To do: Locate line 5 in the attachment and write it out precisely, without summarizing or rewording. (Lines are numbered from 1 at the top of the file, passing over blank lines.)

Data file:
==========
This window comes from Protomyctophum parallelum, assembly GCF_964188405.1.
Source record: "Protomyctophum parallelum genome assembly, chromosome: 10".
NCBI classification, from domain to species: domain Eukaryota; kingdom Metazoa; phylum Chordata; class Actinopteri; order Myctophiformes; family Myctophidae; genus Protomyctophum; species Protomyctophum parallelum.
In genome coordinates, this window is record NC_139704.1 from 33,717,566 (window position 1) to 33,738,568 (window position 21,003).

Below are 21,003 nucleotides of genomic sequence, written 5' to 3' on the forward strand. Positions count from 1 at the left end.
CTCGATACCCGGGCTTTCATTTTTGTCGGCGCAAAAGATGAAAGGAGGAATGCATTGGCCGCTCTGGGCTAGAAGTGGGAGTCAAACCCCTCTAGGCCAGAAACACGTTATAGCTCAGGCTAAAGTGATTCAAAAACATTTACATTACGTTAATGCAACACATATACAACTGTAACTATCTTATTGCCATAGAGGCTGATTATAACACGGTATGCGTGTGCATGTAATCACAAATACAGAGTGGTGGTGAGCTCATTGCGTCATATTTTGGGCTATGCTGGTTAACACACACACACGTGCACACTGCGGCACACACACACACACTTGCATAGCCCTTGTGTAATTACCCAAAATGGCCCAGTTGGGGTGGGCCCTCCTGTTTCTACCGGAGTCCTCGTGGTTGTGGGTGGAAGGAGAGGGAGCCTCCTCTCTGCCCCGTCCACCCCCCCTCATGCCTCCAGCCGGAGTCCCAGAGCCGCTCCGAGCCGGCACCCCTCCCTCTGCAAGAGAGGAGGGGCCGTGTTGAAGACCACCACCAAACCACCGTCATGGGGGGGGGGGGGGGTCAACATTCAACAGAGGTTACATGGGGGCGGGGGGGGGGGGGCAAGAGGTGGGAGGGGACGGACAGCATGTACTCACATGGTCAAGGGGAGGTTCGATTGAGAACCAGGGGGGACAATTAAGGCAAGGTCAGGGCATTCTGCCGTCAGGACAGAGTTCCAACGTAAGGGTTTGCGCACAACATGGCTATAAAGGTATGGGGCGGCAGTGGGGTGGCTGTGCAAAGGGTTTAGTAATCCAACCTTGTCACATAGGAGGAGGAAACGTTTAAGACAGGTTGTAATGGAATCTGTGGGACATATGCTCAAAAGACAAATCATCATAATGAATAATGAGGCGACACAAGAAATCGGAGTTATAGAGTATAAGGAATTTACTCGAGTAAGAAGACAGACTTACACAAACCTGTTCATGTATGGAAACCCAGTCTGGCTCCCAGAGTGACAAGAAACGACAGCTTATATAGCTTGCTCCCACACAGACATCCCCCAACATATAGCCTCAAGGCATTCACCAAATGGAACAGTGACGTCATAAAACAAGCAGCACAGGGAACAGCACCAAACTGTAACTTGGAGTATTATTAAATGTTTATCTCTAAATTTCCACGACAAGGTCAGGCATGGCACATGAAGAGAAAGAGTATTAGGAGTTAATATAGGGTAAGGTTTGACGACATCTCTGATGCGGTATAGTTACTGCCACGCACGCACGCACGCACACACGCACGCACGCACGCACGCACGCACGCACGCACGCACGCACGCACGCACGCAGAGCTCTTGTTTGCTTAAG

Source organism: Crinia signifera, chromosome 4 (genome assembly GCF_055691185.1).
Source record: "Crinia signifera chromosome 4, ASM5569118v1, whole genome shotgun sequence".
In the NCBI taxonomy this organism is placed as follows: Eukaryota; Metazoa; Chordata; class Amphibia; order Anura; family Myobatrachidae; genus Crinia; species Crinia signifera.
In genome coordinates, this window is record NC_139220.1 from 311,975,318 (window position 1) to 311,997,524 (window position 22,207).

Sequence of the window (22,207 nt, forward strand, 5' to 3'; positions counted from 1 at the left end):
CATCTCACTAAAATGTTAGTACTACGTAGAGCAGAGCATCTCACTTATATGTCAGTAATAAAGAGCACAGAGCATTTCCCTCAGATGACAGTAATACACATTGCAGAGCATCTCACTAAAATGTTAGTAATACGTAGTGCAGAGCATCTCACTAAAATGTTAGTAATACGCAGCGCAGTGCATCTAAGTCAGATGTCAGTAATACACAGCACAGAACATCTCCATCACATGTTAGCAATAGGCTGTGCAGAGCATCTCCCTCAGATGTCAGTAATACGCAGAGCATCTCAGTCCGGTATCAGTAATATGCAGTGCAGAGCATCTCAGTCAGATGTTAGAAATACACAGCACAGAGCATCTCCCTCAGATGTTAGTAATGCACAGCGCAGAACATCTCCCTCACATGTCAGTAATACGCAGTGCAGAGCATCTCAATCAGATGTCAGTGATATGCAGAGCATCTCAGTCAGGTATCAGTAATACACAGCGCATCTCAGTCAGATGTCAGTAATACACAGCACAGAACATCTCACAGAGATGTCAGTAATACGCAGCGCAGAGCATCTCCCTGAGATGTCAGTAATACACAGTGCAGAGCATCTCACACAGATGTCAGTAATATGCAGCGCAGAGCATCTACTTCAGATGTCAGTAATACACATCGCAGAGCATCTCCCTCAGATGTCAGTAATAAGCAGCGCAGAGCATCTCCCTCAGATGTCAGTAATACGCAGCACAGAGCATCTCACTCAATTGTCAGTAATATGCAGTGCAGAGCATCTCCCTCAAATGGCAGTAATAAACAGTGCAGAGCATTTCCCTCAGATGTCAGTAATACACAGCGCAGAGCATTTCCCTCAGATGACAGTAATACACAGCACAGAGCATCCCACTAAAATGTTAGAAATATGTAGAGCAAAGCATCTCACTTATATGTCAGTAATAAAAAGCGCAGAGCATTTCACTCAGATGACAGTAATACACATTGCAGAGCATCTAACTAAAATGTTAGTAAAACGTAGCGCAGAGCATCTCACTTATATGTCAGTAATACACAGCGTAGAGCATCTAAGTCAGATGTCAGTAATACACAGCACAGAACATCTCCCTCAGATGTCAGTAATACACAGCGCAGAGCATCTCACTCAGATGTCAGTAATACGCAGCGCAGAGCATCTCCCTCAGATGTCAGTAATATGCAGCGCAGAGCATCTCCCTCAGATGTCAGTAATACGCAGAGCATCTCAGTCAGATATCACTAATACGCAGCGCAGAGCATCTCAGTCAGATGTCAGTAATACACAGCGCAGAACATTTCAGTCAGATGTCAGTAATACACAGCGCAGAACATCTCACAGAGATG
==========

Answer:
Below are 21,003 nucleotides of genomic sequence, written 5' to 3' on the forward strand. Positions count from 1 at the left end.